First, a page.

*NEWS*NEW PAPER ADVANCES ORGAN PRINTING

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*NEWS*NEW PAPER ADVANCES ORGAN PRINTING

 user 2005-11-22 at 11:05:00 am Views: 91
  • #13327

    New Paper Advances Organ Printing
    Nov.
    2005- Thin sheets of a gel-like material could help advance organ
    printing, a technology that uses a printer and cell-laden ink to turn
    out living tissues, blood vessels and organs.
    The research, reported
    in a recent issue of Physical Review Letters, represents a new model
    for this branch of tissue engineering and could benefit the millions of
    people worldwide who suffer from damage to organs such as kidneys and
    livers.
    “It’s basically enabling part of the technology. If you
    don’t have a good bio-paper and bio-ink, you’re not going to get
    anywhere,” said Glenn Prestwich, presidential professor at the
    University of Utah.
    Prestwich collaborated on the research with
    scientists from the University of Missouri and the Medical University
    of South Carolina.
    The idea behind organ printing is relatively
    simple: print cells onto thin sheets of biodegradable paper; stack
    thousands of sheets of the paper on top of each other; when the paper
    disintegrates, the cells will be left intact to form a
    three-dimensional shape, such as a hollow blood vessel.
    Until now,
    scientists have tried different materials to use as the paper,
    including agarose, which is made from seaweed extract, and collagen,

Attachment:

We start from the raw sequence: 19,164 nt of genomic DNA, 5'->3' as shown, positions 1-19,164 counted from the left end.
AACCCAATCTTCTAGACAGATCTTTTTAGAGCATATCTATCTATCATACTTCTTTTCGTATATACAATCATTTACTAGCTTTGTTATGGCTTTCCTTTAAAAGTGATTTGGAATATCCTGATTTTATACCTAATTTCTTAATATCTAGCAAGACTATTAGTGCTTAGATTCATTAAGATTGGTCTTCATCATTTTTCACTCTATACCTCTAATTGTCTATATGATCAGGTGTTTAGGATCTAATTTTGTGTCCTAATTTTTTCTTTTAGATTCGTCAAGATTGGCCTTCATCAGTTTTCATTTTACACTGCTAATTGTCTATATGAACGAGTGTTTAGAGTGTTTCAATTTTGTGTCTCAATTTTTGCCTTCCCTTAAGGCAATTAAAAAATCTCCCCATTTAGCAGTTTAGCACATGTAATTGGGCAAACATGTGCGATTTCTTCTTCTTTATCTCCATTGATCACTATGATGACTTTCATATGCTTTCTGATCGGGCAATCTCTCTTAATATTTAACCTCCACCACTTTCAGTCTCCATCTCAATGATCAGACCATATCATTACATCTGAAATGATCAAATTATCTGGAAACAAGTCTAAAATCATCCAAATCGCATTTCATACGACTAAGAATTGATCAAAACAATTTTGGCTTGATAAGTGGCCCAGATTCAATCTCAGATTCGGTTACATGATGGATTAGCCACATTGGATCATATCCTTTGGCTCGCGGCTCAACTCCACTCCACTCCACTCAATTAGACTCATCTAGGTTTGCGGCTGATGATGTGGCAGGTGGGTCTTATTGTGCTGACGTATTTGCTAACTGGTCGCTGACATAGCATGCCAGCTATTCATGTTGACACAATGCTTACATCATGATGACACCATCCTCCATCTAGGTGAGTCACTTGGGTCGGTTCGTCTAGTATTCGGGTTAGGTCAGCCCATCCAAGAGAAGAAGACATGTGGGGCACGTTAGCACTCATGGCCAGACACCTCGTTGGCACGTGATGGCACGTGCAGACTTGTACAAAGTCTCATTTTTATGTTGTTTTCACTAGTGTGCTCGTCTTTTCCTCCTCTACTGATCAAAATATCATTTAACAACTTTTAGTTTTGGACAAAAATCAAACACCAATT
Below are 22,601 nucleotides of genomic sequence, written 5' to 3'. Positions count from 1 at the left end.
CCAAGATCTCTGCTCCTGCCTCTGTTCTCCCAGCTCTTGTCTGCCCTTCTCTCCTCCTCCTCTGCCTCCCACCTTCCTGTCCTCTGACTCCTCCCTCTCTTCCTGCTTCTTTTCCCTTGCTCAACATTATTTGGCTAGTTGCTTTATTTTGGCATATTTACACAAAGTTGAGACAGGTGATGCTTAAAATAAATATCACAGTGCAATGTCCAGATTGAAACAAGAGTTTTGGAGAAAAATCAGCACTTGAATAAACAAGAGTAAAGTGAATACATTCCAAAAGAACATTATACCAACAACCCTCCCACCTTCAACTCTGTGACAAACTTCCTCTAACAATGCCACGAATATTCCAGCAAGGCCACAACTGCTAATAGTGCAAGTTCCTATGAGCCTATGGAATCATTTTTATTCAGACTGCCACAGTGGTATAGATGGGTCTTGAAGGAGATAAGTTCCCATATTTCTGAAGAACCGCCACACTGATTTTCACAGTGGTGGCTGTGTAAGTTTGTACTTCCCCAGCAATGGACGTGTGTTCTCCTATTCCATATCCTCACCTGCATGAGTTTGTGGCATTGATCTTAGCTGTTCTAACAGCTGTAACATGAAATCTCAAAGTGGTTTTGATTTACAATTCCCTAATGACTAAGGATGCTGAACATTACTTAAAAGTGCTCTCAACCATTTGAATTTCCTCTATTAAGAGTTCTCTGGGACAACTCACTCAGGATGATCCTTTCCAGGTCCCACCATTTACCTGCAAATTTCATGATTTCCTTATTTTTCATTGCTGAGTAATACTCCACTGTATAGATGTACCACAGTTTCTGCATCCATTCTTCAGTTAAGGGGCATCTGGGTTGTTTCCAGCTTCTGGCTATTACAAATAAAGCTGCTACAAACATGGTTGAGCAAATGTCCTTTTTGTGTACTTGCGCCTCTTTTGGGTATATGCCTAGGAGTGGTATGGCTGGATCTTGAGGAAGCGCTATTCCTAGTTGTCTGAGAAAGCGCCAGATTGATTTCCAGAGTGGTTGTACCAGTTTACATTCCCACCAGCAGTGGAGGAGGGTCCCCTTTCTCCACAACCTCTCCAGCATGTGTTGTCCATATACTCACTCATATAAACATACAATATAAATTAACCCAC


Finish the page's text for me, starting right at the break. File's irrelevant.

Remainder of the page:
which is a protein found naturally in the body.
    Agarose does not
    work well in organ printing because it does not biodegrade. Collagen
    biodegrades, but it also has a tendency to contract and shrink, which
    makes it difficult to get nutrients in and out of the embedded cells.
    The
    new bio-paper developed by Prestwich and his team biodegrades without
    shrinking. It is made by connecting long molecular chains of sugar,
    which result in a jello-like hydrogel.
    The cells are mixed in with
    the gel and put into a standard inkjet printer cartridge. The machine
    then spits out a gel sheet embedded with cellular dots containing a
    minuscule amount – about 1 microliter each.
    The bio-paper capitalizes on the natural ability of cells to repair tissue.
    Cells
    embedded into the bio-paper secrete enzymes that eat up the hydrogel;
    produce a biological matrix for new cells; and they multiple and divide
    to create new cells. Eventually, the cells migrate, fuse together, and
    become a functioning tissue.
    “Printing technology is really the next
    frontier in terms of the generation of tissues and organs,” said
    Anthony Atala, director of the Wake Forest Institute for Regenerative
    Medicine at Wake Forest University in Winston-Salem, N.C.
    Cells can already be painted by hand onto a biological scaffold.
    “This is analogous to going from a handheld paint brush to an air brush,” he said.
    The
    challenge is figuring out what printing method works best for what
    tissue and how best to incorporate the blood vessel network into the
    tissue to deliver nutrients to the cells.
    To date, Prestwich, who is
    also the founder of Salt Lake City-based Sentrx Surgical, a company
    licensed to use this technology, and his team have been able to create
    tubular shapes like blood vessels.
    He hopes that within three to six years, a version of this technology could be available to patients.

    Print Skin with Inkjet Printers  
     -